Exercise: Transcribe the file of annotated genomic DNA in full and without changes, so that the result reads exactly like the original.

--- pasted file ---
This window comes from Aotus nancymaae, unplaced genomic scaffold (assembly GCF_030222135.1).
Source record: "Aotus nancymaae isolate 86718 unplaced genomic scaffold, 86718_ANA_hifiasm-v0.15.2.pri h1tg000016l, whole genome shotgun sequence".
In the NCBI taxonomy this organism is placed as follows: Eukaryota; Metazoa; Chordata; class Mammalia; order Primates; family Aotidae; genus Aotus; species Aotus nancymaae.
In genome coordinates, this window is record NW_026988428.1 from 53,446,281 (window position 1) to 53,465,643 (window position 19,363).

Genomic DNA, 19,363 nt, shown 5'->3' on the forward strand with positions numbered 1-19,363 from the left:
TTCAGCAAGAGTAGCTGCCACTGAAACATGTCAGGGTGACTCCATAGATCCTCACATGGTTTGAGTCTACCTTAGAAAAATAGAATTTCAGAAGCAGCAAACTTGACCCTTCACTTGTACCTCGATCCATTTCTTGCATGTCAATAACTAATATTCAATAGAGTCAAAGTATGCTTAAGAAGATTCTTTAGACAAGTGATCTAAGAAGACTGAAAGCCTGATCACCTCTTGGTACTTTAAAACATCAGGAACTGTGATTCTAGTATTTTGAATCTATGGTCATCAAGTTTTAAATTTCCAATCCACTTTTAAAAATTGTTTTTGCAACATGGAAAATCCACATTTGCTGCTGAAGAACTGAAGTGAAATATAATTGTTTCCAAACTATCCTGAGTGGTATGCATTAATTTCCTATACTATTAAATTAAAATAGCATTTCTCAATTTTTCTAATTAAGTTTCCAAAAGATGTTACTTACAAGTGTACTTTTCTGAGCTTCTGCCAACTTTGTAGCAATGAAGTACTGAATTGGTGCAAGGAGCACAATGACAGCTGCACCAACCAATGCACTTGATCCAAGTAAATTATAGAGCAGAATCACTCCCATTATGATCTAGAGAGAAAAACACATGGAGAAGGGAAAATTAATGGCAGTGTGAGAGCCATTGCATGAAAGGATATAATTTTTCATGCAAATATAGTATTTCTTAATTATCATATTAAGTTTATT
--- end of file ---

This window comes from Aotus nancymaae, unplaced genomic scaffold (assembly GCF_030222135.1).
Source record: "Aotus nancymaae isolate 86718 unplaced genomic scaffold, 86718_ANA_hifiasm-v0.15.2.pri h1tg000016l, whole genome shotgun sequence".
In the NCBI taxonomy this organism is placed as follows: Eukaryota; Metazoa; Chordata; class Mammalia; order Primates; family Aotidae; genus Aotus; species Aotus nancymaae.
In genome coordinates, this window is record NW_026988428.1 from 53,446,281 (window position 1) to 53,465,643 (window position 19,363).

Genomic DNA, 19,363 nt, shown 5'->3' on the forward strand with positions numbered 1-19,363 from the left:
TTCAGCAAGAGTAGCTGCCACTGAAACATGTCAGGGTGACTCCATAGATCCTCACATGGTTTGAGTCTACCTTAGAAAAATAGAATTTCAGAAGCAGCAAACTTGACCCTTCACTTGTACCTCGATCCATTTCTTGCATGTCAATAACTAATATTCAATAGAGTCAAAGTATGCTTAAGAAGATTCTTTAGACAAGTGATCTAAGAAGACTGAAAGCCTGATCACCTCTTGGTACTTTAAAACATCAGGAACTGTGATTCTAGTATTTTGAATCTATGGTCATCAAGTTTTAAATTTCCAATCCACTTTTAAAAATTGTTTTTGCAACATGGAAAATCCACATTTGCTGCTGAAGAACTGAAGTGAAATATAATTGTTTCCAAACTATCCTGAGTGGTATGCATTAATTTCCTATACTATTAAATTAAAATAGCATTTCTCAATTTTTCTAATTAAGTTTCCAAAAGATGTTACTTACAAGTGTACTTTTCTGAGCTTCTGCCAACTTTGTAGCAATGAAGTACTGAATTGGTGCAAGGAGCACAATGACAGCTGCACCAACCAATGCACTTGATCCAAGTAAATTATAGAGCAGAATCACTCCCATTATGATCTAGAGAGAAAAACACATGGAGAAGGGAAAATTAATGGCAGTGTGAGAGCCATTGCATGAAAGGATATAATTTTTCATGCAAATATAGTATTTCTTAATTATCATATTAAGTTTATT